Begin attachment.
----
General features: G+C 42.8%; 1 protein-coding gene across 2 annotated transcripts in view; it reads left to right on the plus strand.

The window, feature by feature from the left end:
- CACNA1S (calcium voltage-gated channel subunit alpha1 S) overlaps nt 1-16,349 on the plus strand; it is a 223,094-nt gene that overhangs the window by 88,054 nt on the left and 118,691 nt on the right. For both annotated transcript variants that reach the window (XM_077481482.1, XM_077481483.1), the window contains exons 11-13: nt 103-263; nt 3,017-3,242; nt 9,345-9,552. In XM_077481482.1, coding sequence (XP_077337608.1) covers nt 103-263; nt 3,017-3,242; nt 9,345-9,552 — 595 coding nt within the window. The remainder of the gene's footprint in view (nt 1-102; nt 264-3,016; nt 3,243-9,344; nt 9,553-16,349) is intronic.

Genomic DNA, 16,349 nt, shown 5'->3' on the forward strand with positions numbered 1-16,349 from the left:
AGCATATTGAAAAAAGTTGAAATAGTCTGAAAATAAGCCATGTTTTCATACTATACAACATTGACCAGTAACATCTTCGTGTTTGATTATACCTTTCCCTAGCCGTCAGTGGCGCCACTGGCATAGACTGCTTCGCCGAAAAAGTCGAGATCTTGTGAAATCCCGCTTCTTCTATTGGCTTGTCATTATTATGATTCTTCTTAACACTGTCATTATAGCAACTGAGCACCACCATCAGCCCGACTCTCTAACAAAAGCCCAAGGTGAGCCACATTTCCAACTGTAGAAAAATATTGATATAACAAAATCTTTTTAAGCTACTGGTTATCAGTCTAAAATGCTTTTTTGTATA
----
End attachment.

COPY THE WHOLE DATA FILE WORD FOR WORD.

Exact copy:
General features: G+C 42.8%; 1 protein-coding gene across 2 annotated transcripts in view; it reads left to right on the plus strand.

The window, feature by feature from the left end:
- CACNA1S (calcium voltage-gated channel subunit alpha1 S) overlaps nt 1-16,349 on the plus strand; it is a 223,094-nt gene that overhangs the window by 88,054 nt on the left and 118,691 nt on the right. For both annotated transcript variants that reach the window (XM_077481482.1, XM_077481483.1), the window contains exons 11-13: nt 103-263; nt 3,017-3,242; nt 9,345-9,552. In XM_077481482.1, coding sequence (XP_077337608.1) covers nt 103-263; nt 3,017-3,242; nt 9,345-9,552 — 595 coding nt within the window. The remainder of the gene's footprint in view (nt 1-102; nt 264-3,016; nt 3,243-9,344; nt 9,553-16,349) is intronic.

Genomic DNA, 16,349 nt, shown 5'->3' on the forward strand with positions numbered 1-16,349 from the left:
AGCATATTGAAAAAAGTTGAAATAGTCTGAAAATAAGCCATGTTTTCATACTATACAACATTGACCAGTAACATCTTCGTGTTTGATTATACCTTTCCCTAGCCGTCAGTGGCGCCACTGGCATAGACTGCTTCGCCGAAAAAGTCGAGATCTTGTGAAATCCCGCTTCTTCTATTGGCTTGTCATTATTATGATTCTTCTTAACACTGTCATTATAGCAACTGAGCACCACCATCAGCCCGACTCTCTAACAAAAGCCCAAGGTGAGCCACATTTCCAACTGTAGAAAAATATTGATATAACAAAATCTTTTTAAGCTACTGGTTATCAGTCTAAAATGCTTTTTTGTATA